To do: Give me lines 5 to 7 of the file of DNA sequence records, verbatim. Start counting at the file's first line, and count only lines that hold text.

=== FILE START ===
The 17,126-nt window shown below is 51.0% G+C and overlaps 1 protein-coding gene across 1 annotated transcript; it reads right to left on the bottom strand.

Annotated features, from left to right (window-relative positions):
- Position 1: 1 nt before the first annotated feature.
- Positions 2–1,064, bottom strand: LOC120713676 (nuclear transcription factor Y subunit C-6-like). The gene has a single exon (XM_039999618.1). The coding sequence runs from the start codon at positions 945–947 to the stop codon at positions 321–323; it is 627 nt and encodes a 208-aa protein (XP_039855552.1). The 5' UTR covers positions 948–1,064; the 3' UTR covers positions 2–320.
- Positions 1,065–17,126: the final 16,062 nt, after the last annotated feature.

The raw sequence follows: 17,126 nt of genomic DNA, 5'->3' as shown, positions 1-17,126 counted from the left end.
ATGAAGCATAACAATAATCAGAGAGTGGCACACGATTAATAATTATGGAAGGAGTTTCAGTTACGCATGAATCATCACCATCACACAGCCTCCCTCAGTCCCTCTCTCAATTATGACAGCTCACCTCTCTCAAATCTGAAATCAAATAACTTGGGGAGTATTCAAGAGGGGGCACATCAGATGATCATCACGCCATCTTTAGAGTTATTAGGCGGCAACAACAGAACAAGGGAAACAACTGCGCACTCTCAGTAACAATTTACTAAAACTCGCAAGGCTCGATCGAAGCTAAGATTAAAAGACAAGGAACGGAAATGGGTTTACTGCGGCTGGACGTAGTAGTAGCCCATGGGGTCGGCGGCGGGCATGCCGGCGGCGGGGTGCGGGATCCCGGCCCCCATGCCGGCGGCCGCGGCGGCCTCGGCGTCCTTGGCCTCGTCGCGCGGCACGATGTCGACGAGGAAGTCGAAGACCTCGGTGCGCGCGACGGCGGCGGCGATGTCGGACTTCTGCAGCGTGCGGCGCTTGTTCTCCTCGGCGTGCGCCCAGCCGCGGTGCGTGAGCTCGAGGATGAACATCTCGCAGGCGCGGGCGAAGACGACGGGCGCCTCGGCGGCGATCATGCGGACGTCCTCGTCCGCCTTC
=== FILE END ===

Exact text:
- Positions 1,065–17,126: the final 16,062 nt, after the last annotated feature.

The raw sequence follows: 17,126 nt of genomic DNA, 5'->3' as shown, positions 1-17,126 counted from the left end.
ATGAAGCATAACAATAATCAGAGAGTGGCACACGATTAATAATTATGGAAGGAGTTTCAGTTACGCATGAATCATCACCATCACACAGCCTCCCTCAGTCCCTCTCTCAATTATGACAGCTCACCTCTCTCAAATCTGAAATCAAATAACTTGGGGAGTATTCAAGAGGGGGCACATCAGATGATCATCACGCCATCTTTAGAGTTATTAGGCGGCAACAACAGAACAAGGGAAACAACTGCGCACTCTCAGTAACAATTTACTAAAACTCGCAAGGCTCGATCGAAGCTAAGATTAAAAGACAAGGAACGGAAATGGGTTTACTGCGGCTGGACGTAGTAGTAGCCCATGGGGTCGGCGGCGGGCATGCCGGCGGCGGGGTGCGGGATCCCGGCCCCCATGCCGGCGGCCGCGGCGGCCTCGGCGTCCTTGGCCTCGTCGCGCGGCACGATGTCGACGAGGAAGTCGAAGACCTCGGTGCGCGCGACGGCGGCGGCGATGTCGGACTTCTGCAGCGTGCGGCGCTTGTTCTCCTCGGCGTGCGCCCAGCCGCGGTGCGTGAGCTCGAGGATGAACATCTCGCAGGCGCGGGCGAAGACGACGGGCGCCTCGGCGGCGATCATGCGGACGTCCTCGTCCGCCTTC